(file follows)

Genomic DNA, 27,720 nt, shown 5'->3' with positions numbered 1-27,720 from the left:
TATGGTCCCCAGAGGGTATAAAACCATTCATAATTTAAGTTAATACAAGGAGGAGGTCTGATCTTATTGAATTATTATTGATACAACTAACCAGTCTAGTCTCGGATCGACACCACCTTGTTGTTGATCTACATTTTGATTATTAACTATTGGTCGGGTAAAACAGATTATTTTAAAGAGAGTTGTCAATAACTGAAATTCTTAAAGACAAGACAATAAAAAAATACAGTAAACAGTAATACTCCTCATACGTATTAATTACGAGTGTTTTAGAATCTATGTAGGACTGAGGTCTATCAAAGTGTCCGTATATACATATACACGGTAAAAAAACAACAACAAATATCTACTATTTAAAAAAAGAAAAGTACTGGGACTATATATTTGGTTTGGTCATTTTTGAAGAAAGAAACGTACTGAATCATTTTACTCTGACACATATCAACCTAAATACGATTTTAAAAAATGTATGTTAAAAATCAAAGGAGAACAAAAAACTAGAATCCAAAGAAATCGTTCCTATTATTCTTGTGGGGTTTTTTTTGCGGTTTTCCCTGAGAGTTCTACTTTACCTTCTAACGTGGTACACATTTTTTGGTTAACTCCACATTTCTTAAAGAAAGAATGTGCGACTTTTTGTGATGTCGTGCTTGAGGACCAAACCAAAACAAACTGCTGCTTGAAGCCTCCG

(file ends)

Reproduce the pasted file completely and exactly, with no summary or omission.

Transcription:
Genomic DNA, 27,720 nt, shown 5'->3' with positions numbered 1-27,720 from the left:
TATGGTCCCCAGAGGGTATAAAACCATTCATAATTTAAGTTAATACAAGGAGGAGGTCTGATCTTATTGAATTATTATTGATACAACTAACCAGTCTAGTCTCGGATCGACACCACCTTGTTGTTGATCTACATTTTGATTATTAACTATTGGTCGGGTAAAACAGATTATTTTAAAGAGAGTTGTCAATAACTGAAATTCTTAAAGACAAGACAATAAAAAAATACAGTAAACAGTAATACTCCTCATACGTATTAATTACGAGTGTTTTAGAATCTATGTAGGACTGAGGTCTATCAAAGTGTCCGTATATACATATACACGGTAAAAAAACAACAACAAATATCTACTATTTAAAAAAAGAAAAGTACTGGGACTATATATTTGGTTTGGTCATTTTTGAAGAAAGAAACGTACTGAATCATTTTACTCTGACACATATCAACCTAAATACGATTTTAAAAAATGTATGTTAAAAATCAAAGGAGAACAAAAAACTAGAATCCAAAGAAATCGTTCCTATTATTCTTGTGGGGTTTTTTTTGCGGTTTTCCCTGAGAGTTCTACTTTACCTTCTAACGTGGTACACATTTTTTGGTTAACTCCACATTTCTTAAAGAAAGAATGTGCGACTTTTTGTGATGTCGTGCTTGAGGACCAAACCAAAACAAACTGCTGCTTGAAGCCTCCG